At specialty stores, underwear was up 24 percent in dollars, headwear was up 35 percent and socks surged 63 percent. Turtlenecks dropped fifteen percent in dollars. Winter boots and gloves increased in dollars by 38 percent and .8 percent respectively. In units, underwear and headwear increased by twenty percent and 29 percent respectively. Socks were up by 27 percent and winter boots were up by 38 percent. Turtlenecks declined by 45 percent and gloves slipped by two percent.

According to Peter Davis, Director of Sales and Marketing at Turtle Fur Inc., a manufacturer of headwear, the strong numbers for headwear at both the chain and specialty stores “are accurate.” Davis explained that the increase in sales at the retail level provided them with “a brief re-order period.” Overall, his forward-thinking expectations are that “business is going to be up moderately,” and that while the pipeline has been fairly full, “we expect great clean up at the retail level.rs. Units sold for snowshoes dropped 39 percent, for helmets, units fell nineteen percent.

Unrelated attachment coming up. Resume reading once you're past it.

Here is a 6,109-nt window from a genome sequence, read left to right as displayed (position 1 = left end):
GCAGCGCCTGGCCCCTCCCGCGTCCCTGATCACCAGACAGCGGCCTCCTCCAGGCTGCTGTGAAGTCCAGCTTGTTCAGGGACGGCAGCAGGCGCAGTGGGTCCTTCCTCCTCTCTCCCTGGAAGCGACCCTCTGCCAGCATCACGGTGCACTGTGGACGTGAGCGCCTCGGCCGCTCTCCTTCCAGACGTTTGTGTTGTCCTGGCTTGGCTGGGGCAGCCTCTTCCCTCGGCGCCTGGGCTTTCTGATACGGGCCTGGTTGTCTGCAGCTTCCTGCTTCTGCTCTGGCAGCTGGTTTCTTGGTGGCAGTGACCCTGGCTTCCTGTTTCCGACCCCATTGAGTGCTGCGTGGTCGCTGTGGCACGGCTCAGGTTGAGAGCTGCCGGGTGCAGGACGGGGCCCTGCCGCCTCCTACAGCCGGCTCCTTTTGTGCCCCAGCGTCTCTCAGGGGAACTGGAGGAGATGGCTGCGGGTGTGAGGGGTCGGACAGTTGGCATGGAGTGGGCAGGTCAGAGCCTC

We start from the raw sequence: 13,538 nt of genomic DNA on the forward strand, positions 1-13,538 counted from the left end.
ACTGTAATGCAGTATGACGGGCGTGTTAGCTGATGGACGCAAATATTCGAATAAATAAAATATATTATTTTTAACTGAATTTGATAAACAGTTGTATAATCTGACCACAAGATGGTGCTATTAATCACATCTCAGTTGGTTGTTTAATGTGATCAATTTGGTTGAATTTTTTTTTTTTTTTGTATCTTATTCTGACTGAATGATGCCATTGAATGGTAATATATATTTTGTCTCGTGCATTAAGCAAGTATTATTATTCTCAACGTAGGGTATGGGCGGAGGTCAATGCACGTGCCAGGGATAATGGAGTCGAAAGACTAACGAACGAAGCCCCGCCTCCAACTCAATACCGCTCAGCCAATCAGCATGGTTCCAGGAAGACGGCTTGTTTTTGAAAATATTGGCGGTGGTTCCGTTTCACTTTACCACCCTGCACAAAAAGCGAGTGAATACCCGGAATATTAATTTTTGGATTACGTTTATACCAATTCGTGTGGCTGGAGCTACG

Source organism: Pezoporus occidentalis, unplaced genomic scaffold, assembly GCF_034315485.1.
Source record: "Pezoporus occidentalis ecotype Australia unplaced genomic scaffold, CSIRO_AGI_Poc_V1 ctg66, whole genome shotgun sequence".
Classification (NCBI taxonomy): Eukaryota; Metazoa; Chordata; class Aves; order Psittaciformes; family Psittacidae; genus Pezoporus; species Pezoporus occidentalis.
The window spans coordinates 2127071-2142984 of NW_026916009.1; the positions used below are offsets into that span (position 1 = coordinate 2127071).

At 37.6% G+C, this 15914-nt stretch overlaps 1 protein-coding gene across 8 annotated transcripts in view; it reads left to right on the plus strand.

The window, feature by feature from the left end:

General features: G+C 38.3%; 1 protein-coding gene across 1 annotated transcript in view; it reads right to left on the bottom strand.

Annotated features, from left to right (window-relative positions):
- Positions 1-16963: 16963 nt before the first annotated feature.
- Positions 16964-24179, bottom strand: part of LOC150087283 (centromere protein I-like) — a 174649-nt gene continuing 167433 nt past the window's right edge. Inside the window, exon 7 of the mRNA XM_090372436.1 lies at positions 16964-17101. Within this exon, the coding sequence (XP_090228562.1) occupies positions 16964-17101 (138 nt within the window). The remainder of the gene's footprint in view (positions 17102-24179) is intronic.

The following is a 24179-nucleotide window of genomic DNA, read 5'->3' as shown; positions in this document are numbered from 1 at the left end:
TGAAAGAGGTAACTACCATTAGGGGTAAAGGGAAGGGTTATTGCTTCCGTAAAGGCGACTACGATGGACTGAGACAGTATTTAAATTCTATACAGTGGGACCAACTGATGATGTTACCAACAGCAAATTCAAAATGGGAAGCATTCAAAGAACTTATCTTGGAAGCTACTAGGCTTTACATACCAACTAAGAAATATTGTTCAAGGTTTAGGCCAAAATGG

According to Jim Spring of Leisure Trends, the research firm that conducts the Retail Audit for SIA, the decline in snowshoe and helmet numbers this period can be attributed in large part to “the lack of snow in much of the country until about December 18″ and the “diminished number of people who went skiing over Christmas.”

Apparel Accessories

At chain stores, underwear and headwear rose 40 percent and fourteen percent in dollars respectively. Turtlenecks dropped 23 percent in dollars and socks dropped 27 percent. Winter boots fell seven percent in dollars. Gloves were up in dollars slightly by .2 percent. In units, underwear surged 44 percent and headwear rose 35 percent. Turtlenecks dropped eighteen percent in units and socks dropped 23 percent. Gloves and winter boots both saw an increase in units sold. Gloves were up eleven percent and winter boots were up ten percent.